Somewhere I picked up this old pair of duckbill pliers made by P.S. Stubbs. Peter Stubbs started making files in 1777, but a year later bought the White Bear Inn where he acted as innkeeper, brewer and malt maker. In 1803, he left inn-keeping to focus on the tool business, particularly file-making.
After his death in 1806, his sons carried on. The company remained family-owned until the 1960's when it was purchased by James Neill Holdings Limited. The name was used as one of their file brands (along with John Bedford & Sons), but is no longer offered by their successor, Spear & Jackson.
For more information, visit the Davistown Museum.
|Graces Guide to British Industry|
When did the name change from "Stubbs" to "Stubs"?
Good question! Someone will know...
Interestingly, I just discovered a box of 12 files with clear cover molded with PSStubs.
The orange end cap has a paper label "Stubs 12 only" "Needle Files Assorted" "16 CM.cut 2".
A larger label seems to have been applied across the body of the kit with "Tools from NEILL" and other tags "Eclipse" "B??Tool" "Moore Wright" "Stubs" "Elliott Lucas".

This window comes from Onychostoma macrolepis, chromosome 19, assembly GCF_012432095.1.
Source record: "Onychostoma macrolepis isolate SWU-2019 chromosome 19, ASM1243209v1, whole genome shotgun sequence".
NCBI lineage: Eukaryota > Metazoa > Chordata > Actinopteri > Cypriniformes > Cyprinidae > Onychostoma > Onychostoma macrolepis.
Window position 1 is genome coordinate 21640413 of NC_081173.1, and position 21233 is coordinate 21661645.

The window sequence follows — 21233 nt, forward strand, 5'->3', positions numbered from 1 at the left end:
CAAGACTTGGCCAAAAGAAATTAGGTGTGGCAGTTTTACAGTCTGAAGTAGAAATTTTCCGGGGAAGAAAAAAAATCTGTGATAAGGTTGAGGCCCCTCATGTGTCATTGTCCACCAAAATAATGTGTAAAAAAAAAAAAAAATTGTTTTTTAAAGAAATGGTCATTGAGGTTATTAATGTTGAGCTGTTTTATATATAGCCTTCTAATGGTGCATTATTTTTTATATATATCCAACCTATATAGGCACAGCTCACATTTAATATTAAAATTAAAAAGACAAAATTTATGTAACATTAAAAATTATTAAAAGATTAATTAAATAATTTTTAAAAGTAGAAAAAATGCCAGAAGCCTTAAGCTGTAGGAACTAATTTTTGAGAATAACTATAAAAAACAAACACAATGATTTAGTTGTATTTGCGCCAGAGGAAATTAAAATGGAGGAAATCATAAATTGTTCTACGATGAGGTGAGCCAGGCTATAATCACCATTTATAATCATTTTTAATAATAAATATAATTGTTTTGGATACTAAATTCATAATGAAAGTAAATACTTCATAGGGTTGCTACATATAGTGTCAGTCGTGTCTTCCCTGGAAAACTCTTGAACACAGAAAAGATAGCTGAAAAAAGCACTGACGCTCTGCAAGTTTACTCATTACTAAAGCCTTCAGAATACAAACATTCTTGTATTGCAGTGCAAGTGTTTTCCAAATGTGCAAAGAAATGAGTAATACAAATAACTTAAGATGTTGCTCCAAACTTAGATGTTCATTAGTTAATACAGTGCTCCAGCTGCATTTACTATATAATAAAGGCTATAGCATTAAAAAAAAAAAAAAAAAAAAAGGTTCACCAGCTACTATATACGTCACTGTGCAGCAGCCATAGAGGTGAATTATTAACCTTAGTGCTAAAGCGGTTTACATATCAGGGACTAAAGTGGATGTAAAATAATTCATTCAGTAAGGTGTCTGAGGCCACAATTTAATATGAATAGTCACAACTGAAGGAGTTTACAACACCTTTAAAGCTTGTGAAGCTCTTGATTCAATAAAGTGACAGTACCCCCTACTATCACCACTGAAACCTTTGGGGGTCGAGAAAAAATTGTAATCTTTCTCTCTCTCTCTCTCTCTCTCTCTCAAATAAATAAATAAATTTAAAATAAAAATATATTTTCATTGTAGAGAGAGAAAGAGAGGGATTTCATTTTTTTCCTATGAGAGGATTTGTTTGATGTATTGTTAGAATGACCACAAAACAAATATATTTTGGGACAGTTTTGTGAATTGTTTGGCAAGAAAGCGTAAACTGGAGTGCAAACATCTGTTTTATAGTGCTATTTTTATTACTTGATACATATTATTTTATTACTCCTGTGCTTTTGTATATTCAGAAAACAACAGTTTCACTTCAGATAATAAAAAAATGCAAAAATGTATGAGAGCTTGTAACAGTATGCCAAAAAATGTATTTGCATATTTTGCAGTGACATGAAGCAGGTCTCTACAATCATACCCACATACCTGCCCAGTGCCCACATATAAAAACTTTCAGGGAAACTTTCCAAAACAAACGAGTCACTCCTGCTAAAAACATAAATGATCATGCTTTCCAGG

The foam anti-rattle/packing slug is deteriorated.
This is going to come in handy for 3D printing and finishing.
Nice to find good tools! With a plastic cover and foam packaging the pack must be fairly recent- maybe 70s-80s?
It must have been sometime in the early 80's or so that these may have been purchased in the area of Washington or British Columbia. My father was quite a collector back then and yard sales or frequent trips to the US to model shows netted him a large assortment of small hobbyist tools. Was always on the look out for unique items.
Thanks for the story! I'm sure you'll find them to be much higher quality that what you can buy today... and it's nice that these tools are still useful with modern technology like 3D prints. Chisels, files, drills etc are still needed in printing prototypes.
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